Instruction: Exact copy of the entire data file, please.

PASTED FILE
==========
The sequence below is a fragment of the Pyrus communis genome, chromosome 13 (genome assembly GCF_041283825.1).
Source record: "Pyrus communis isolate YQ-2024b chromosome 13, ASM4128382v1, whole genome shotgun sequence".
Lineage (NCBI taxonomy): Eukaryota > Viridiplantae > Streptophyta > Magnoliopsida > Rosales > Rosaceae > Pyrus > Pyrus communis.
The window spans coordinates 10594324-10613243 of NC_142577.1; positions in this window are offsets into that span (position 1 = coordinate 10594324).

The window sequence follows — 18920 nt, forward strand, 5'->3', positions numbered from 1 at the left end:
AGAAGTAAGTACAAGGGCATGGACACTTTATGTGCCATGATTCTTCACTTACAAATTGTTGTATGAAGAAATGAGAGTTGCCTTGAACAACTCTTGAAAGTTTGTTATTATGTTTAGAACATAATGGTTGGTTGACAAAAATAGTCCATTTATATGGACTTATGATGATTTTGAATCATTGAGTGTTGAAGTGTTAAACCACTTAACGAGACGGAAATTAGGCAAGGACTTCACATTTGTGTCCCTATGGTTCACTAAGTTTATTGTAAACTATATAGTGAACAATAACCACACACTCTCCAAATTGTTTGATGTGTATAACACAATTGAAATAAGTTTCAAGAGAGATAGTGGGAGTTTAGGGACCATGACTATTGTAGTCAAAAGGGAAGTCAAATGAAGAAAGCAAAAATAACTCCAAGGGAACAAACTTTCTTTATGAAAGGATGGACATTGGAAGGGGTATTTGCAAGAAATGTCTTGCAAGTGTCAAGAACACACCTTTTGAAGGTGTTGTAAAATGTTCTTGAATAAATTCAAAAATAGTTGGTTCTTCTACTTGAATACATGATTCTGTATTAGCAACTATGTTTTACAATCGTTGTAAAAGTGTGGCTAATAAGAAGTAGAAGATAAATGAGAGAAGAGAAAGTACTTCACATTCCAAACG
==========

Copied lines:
The sequence below is a fragment of the Pyrus communis genome, chromosome 13 (genome assembly GCF_041283825.1).
Source record: "Pyrus communis isolate YQ-2024b chromosome 13, ASM4128382v1, whole genome shotgun sequence".
Lineage (NCBI taxonomy): Eukaryota > Viridiplantae > Streptophyta > Magnoliopsida > Rosales > Rosaceae > Pyrus > Pyrus communis.
The window spans coordinates 10594324-10613243 of NC_142577.1; positions in this window are offsets into that span (position 1 = coordinate 10594324).

The window sequence follows — 18920 nt, forward strand, 5'->3', positions numbered from 1 at the left end:
AGAAGTAAGTACAAGGGCATGGACACTTTATGTGCCATGATTCTTCACTTACAAATTGTTGTATGAAGAAATGAGAGTTGCCTTGAACAACTCTTGAAAGTTTGTTATTATGTTTAGAACATAATGGTTGGTTGACAAAAATAGTCCATTTATATGGACTTATGATGATTTTGAATCATTGAGTGTTGAAGTGTTAAACCACTTAACGAGACGGAAATTAGGCAAGGACTTCACATTTGTGTCCCTATGGTTCACTAAGTTTATTGTAAACTATATAGTGAACAATAACCACACACTCTCCAAATTGTTTGATGTGTATAACACAATTGAAATAAGTTTCAAGAGAGATAGTGGGAGTTTAGGGACCATGACTATTGTAGTCAAAAGGGAAGTCAAATGAAGAAAGCAAAAATAACTCCAAGGGAACAAACTTTCTTTATGAAAGGATGGACATTGGAAGGGGTATTTGCAAGAAATGTCTTGCAAGTGTCAAGAACACACCTTTTGAAGGTGTTGTAAAATGTTCTTGAATAAATTCAAAAATAGTTGGTTCTTCTACTTGAATACATGATTCTGTATTAGCAACTATGTTTTACAATCGTTGTAAAAGTGTGGCTAATAAGAAGTAGAAGATAAATGAGAGAAGAGAAAGTACTTCACATTCCAAACG